Create, Modify, Delete and Run Access Queries using Excel VBA

Introduction

The focus of this article is to demonstrate how to use ADO/ADOX, in an Excel VBA project, to manipulate Access views and procedures, collectively referred to as ‘queries’. In truth, generally when dealing with Microsoft Access, DAO (Data Access Objects) would be a better object library than ADO. ADOX, however, is extensible to other databases, not just Microsoft Access.

ADOX (Microsoft ActiveX Data Objects Extensions for Data Definition Language and Security ) is an extension to the ADO objects and programming model. ADOX includes objects for schema creation and modification, as well as security. It exposes additional objects for creating, modifying, and deleting schema objects, such as tables, queries and procedures.

ADOX capabilities extend far beyond what is described in this article. For more information on ADOX see the links in References.

Storing long and complicated SQL statements within your Excel VBA code can be messy. It also makes it a little harder to modify, never mind the fact that some SQL procedures could probably be reused, either within the same project or by other projects. It’s a good idea to maintain your SQL queries within the database itself. One should thus use Excel VBA to execute the queries, rather than contain the query code and logic.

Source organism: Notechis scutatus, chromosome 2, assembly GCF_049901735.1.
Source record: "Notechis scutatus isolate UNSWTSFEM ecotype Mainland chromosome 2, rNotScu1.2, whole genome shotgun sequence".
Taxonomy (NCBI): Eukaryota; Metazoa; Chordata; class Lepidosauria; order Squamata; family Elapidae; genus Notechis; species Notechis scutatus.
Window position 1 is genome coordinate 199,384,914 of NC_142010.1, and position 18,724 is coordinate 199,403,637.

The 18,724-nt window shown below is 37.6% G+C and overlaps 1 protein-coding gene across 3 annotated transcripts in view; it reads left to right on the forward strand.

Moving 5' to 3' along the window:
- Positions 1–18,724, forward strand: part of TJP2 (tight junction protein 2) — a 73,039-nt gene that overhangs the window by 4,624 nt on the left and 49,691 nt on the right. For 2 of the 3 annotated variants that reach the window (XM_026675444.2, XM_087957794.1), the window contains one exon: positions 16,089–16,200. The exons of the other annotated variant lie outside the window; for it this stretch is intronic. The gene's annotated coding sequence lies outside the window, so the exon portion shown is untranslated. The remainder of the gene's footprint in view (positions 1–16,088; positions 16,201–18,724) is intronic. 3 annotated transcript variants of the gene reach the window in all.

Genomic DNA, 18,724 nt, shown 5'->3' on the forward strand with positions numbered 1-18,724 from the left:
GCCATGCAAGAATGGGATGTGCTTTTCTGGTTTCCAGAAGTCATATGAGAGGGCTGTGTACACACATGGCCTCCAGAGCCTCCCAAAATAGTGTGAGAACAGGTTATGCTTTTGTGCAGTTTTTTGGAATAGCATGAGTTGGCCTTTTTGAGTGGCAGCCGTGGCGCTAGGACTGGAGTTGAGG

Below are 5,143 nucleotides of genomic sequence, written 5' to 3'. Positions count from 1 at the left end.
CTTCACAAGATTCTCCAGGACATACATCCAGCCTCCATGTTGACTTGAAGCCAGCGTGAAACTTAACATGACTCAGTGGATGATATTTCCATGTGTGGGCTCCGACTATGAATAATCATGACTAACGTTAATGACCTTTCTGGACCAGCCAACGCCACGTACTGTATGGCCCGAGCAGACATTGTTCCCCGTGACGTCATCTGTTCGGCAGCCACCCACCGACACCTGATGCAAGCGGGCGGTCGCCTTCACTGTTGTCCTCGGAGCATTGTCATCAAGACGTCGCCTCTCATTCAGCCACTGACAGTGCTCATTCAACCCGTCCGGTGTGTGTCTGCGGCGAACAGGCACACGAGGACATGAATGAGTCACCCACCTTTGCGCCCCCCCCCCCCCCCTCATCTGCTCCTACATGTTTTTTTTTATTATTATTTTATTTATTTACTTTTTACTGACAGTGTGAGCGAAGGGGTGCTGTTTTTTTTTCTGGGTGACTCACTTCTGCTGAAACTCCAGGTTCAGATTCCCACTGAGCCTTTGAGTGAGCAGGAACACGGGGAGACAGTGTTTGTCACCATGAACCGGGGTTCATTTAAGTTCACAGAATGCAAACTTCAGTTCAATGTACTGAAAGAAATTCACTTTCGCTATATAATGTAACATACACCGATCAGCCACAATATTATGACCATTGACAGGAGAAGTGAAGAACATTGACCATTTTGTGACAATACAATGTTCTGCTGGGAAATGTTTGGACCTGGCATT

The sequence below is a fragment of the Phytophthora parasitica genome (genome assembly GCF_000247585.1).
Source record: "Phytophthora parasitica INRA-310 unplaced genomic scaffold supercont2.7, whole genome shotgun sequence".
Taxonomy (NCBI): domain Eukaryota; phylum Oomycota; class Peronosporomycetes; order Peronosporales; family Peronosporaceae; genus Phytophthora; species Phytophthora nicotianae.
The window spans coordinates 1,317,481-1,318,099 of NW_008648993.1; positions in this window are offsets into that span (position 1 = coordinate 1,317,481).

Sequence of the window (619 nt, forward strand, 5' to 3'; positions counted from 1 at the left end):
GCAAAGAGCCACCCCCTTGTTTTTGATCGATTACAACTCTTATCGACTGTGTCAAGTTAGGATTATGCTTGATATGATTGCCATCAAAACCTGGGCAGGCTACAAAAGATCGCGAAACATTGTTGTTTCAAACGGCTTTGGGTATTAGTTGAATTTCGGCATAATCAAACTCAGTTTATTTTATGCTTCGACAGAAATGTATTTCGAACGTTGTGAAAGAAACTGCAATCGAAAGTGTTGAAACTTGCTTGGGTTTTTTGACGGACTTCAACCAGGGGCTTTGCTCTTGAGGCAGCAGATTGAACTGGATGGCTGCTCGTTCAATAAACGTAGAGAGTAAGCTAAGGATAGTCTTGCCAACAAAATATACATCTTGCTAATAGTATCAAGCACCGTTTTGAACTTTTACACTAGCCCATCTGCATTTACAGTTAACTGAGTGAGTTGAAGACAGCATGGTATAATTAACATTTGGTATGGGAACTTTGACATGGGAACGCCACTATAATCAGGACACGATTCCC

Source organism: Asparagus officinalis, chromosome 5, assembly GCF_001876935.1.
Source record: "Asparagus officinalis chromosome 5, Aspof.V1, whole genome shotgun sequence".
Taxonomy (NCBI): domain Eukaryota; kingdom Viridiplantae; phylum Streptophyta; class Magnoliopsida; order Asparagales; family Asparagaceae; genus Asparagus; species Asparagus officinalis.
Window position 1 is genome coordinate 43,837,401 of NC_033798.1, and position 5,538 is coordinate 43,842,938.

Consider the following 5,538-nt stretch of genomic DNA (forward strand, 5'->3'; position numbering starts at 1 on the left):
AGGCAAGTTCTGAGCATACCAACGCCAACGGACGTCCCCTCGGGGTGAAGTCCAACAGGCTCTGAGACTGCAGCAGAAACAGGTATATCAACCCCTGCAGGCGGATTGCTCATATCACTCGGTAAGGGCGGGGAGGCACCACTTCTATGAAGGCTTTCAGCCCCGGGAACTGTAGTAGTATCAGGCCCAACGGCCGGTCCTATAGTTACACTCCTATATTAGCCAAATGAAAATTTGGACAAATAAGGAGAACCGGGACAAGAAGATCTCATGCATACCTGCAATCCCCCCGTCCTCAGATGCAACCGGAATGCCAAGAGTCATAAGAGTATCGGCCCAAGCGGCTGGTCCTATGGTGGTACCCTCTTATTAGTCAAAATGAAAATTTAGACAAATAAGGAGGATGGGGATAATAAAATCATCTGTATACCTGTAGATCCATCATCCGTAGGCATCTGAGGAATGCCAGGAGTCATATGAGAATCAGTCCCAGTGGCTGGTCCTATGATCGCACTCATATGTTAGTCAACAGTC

The following article aims to illustrate how you can go about creating, modifying, deleting and executing database queries, using Excel VBA. See the examples further down for context on how to implement the following sub-routines.

Create a new View or Procedure

This sub-routine has the following arguments:

  • strDBPath: Required. The path of the directory folder where the Access database is housed.
  • strSql: Required. The SQL of query / procedure that you want to create.
  • vpType: Required. View if you want to add the query to the Views collection, otherwise Procedure to add it to the Procedures collection. Use the Procedures collection for Parameter Queries (Stored Procedures). Use the Views collection for everthing else.

Modify an existing View or Procedure

This sub-routine has the following arguments:

  • strDBPath: Required. The path of the directory folder where the Access database is housed.
  • strSql: Required. The SQL of query / procedure that you want to replace the existing query SQL with.
  • strQueryName: Required. The name of the query (Procedure or View) that you wish to amend.

Delete an existing View or Procedure

This sub-routine has the following arguments:

  • strDBPath: Required. The path of the directory folder where the Access database is housed.
  • strQueryName: Required. The name of the query (Procedure or View) that you wish to delete.

Execute an existing View or Procedure

This sub-routine has the following arguments:

  • strDBPath: Required. The path of the directory folder where the Access database is housed.
  • strQueryName: Required. The name of the query (Procedure or View) that you wish to execute.
  • parArgs: Optional. The Procedure parameters.

Examples